I’m an irreverent fellow. But I couldn’t laugh at the unbidden, constant sadnesses of happenstance people. And I couldn’t let them dominate me as the price of listening. Nor could I let them ruin my days. Her dog had been poisoned. His dog lived to be fifteen but succumbed to joint disease. Her dog got stolen. His was shot by hunters. You’re sipping coffee. You’re sitting on a bench. The sorrowing come to you like birds.

The trick as I saw it, was to abandon belief in fairy tales. The guide dog schools like to say that with a dog the blind have newfound horizons, freedoms, opportunities, etc. They’re right. But one aspect of freedom is that you’ve become a citizen like anyone, and yes, because of your dog you’re interesting. I listened. Still listen. Just enough. Then I say, “I’ve got to get back to reading,” and put on my headphones. Or tap my talking watch, then say, “nice talking, but Ive got to go.”

My guide dog brought me love. It cuts both ways: I’ll be your confessor, I’ll be on my way.

The Washington Post’s Distorted View of Rural Disability

The Washington Post has published an article that purports to examine a steady increase in disability Social Security claims by poor families. Under the heading “Disabled America” the headline bellows: “One Family, Four generations of disability benefits. Will it continue?” If you’re disabled like me and you’ve a sense of disability history you have to shudder since the half-rhetorical question evokes an edict by Supreme Court Justice Oliver Wendell Holmes who infamously wrote: “three generations of imbeciles are enough” in Buck vs. Bell, a 1927 ruling that upheld the right of Virginia to sterilize “mental defectives” without their consent. (You can read more about the case here.) In short, the Post’s headline raises the specter of eugenics whether the writer or editor knows it or not. Either way its fair to say “shame on them.”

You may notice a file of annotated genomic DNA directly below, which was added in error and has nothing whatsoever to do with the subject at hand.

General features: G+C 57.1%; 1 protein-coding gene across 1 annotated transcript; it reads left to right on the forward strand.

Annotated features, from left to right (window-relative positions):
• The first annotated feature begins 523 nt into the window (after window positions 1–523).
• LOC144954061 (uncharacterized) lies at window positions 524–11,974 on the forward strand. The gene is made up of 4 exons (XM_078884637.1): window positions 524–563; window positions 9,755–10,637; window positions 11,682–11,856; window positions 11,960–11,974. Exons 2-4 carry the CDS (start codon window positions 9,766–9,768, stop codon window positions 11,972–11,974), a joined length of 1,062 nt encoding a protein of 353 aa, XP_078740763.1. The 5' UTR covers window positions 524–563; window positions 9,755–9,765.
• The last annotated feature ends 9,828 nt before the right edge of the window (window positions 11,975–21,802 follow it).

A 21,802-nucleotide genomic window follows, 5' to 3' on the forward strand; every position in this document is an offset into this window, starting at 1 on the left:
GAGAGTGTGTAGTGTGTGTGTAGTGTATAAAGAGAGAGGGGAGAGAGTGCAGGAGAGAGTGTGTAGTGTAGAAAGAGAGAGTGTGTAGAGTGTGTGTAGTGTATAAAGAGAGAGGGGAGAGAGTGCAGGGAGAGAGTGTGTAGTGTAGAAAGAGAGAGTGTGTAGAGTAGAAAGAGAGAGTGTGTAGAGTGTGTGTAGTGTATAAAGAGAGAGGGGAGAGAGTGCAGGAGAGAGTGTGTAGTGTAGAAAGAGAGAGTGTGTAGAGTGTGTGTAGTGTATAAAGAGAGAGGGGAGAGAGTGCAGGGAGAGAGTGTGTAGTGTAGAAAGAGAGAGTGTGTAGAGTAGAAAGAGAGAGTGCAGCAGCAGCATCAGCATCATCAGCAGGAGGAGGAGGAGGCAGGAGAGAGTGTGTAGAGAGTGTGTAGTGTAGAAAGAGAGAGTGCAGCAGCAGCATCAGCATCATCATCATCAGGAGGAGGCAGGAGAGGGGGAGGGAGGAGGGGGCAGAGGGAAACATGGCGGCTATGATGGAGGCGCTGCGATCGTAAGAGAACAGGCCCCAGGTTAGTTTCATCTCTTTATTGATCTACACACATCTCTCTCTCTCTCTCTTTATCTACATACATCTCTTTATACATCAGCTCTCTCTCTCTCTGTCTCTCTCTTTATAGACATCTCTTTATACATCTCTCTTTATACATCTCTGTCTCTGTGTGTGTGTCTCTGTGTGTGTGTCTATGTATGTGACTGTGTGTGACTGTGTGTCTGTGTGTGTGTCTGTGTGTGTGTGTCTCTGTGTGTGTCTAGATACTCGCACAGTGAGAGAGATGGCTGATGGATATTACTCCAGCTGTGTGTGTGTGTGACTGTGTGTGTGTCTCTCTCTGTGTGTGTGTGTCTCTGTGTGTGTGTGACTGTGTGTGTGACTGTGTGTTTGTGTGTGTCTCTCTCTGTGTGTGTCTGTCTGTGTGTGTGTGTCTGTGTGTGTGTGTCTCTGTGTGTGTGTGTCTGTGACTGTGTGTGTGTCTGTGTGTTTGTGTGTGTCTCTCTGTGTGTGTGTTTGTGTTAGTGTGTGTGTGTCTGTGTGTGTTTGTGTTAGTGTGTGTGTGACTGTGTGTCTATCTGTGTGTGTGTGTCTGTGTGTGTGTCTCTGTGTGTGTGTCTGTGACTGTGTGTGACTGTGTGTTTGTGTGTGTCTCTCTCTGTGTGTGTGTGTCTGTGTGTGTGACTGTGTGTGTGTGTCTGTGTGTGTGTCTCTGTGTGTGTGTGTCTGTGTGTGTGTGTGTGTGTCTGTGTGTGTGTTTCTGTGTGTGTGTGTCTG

Shame also for committing the journalistic equivalent of what I call “Betsyism” for Betsy DeVos who presides loudly over our education system without experience, knowledge, or curiosity. Only Betsyism, the willful extrusion of facts for ideological purposes explains the Post’s perfervid and ill informed article. Why is it ill informed? Because like other mainstream media forays into the subject of disability and Social Security there’s only a singular narrative: the US is filled with fake cripples who are stealing from good old you and me–a story that received considerable traction two years ago when the redoubtable radio hipster Ira Glass rebroadcast (without journalistic fact checking) a spurious story from Planet Money asserting phony social security disability claims are officially out of control in America. The provenance of the story hardly mattered to Glass, who, when confronted with its falsehoods simply declared himself a journalist and shrugged. It mattered not at all to the doyen of “This American Life” that the tale was largely the dream child of a notorious rightwing think tank, or that the outright falsehoods contained in the broadcast might do tremendous damage to the disabled. Falsehoods about the powerless play well.